Playing long balls into empty space since 2012.

Saturday, 2 June 2012

How soccer nearly became Tasmania's main code of football

The first piece below appeared in the Mercury on 15 September 1936. I'm not sure that it's good history but it is fascinating nonetheless. It makes the claim that Tasmania only just adopted Victorian rules football. While soccer had its advocates at that time, it didn't have enough to carry the day. Interestingly, while Victorian rules was adopted in Hobart, they initially clung to the idea of a crossbar a la Rugby, over which the ball had to be kicked. The crossbar stayed until the mid-1880s.

Another slightly cheeky point to make is that because of this history the present day Glenorchy Magpies footy club, who trace their lineage back to New Town FC, actually played soccer before they played Australian rules!


Introduced in Tasmania By One Vote Only

Few Tasmanians know that the national code of football, now the predominating code of football in Tasmania, was introduced to the State by one vote only. Major W. T. Conder, President of the Australian Amateur Football Council, told members of the Northern Tasmanian Football Association last night that when the late W. H. Cundy came to Tasmania In the1870s, the Australian game was not played In Tasmania. The football played consisted of Soccer, Rugby and a cross between the two games known as the Tasmanian game. In 1879 those in control of football in Tasmania decided by one vote to play what was then known as the Victorian game, and is now the national game. Mr. Cundy died about three years ago.
My sense is that Cundy was misremembering the history, The Mercury of 27 April 1929 also contained a 'fifty years ago' piece from the Mercury" of 28 April, 1879. It told of the City club's initial adoption of soccer (with the addition of the drop kick, something which had been a legal part of soccer in the 1860s).
City Football Club. - The annual general meeting of members of the City Football Club was held on Saturday evening at the Town Hall. Mr. J. R. Betts took the chair. The attendance was good at first, but the proceedings being of a protracted nature, the members dwindled very much towards the finish. The commitee recommended the adoption of a fresh code of playing rules, as the present code entirely prevented the club from meeting any foreign team. The rules of the British Football Association, with the addition of the drop kick, were recommended. The following officers were elected:- Captain, Captain Boddam; vice-captains, Messrs, Molloy and Pitfield; secretary, Mr. A. D. Watchorn; treasurer, Mr. Lindley; committee, Messrs. Lovett, Finlay, and Paul.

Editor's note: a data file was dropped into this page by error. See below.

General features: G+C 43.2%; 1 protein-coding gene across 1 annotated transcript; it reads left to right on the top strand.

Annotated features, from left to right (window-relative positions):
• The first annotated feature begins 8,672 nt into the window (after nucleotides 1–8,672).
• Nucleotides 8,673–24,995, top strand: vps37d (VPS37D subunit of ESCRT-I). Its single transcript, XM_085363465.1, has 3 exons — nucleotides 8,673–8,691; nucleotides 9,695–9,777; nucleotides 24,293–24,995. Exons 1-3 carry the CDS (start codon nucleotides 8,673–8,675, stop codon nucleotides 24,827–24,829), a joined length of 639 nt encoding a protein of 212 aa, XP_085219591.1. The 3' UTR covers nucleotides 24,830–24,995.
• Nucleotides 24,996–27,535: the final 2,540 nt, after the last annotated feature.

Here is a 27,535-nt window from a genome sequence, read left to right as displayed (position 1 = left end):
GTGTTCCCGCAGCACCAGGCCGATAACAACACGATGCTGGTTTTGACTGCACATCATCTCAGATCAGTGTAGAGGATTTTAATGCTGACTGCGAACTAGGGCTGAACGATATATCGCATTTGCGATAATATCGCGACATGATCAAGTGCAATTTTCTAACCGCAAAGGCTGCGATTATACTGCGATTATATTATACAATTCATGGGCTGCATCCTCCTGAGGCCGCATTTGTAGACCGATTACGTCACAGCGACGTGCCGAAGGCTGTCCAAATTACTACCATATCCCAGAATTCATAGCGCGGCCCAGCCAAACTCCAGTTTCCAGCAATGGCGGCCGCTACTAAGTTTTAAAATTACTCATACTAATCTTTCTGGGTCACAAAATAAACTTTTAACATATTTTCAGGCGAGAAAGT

Some were clearly unhappy with this decision and Captain Boddam soon found himself out on his ear.  Undaunted, Boddam moved over to the Cricketers FC and influenced its decision to adopt the English Association rules.

The Cricketers played two games under these rules, one an internal practice match and the second against New Town FC (as a part of the Hobart premiership competition) on 7 June 1879. This fact has forced us to alter the received history of soccer in Australia, which has hitherto placed the first game in Sydney in 1880.

But the history books will really need to be updated if the bolded section of the following letter, from James Sprent to the Mercury, 3 July 1926, could be substantiatiated.
SOCCER.-"Referee'' states that Soccer was first started in Tasmania by the late Mr. J. B. B. Honeysett in 1912. Re-started would be more correct, as the game was played regularly in Hobart during 1900, 1901. and 1902. Australian Football in this State beng under a cloud at the time several old Soccer players com- bined to introduce the game, and the chief credit must be given to the Kev. F. Taylor, of Holy Trinity, now of Longford. He had played, for Durham University, and had, I think, captained the team. Rev. H. H. Anderson, of Hutchins School, was another old player: in fact, the first practice was held on his ground. T. F. Hills, of Friends' School, a gigantic centre forward had also played in good company at Home. Three teams wore formed, University, Gunners, and Sandy . Bay, tile two latter being from the volun- teers. Regular matches were played for three years, and if the skill of the new recruits was, not great, we, nevertheless, had a lot of fun. Later the Australian game regained its , popularity, chiefly owing to the efforts of the late W. H. Gill, and the University declared for the old game again. So for a while Soccer was neglected. But if "Referee" cares to do a bit of research work as to the origin of the game in Tasmania I can give him the address of an old friend, who swears that a round-ball game was played regularly on the Domain over 50 years ago.
We can only wonder whether "Referee" ever got around to visiting the "old friend". In all likelihood his stories died with him. But if he's correct soccer was played in Hobart in 1876 or earlier.


  1. June 2012 at 20:18

    Fascinating, do you have a link etc to the original article?

    1. Thanks for your comments. I've added to the article in response to your request.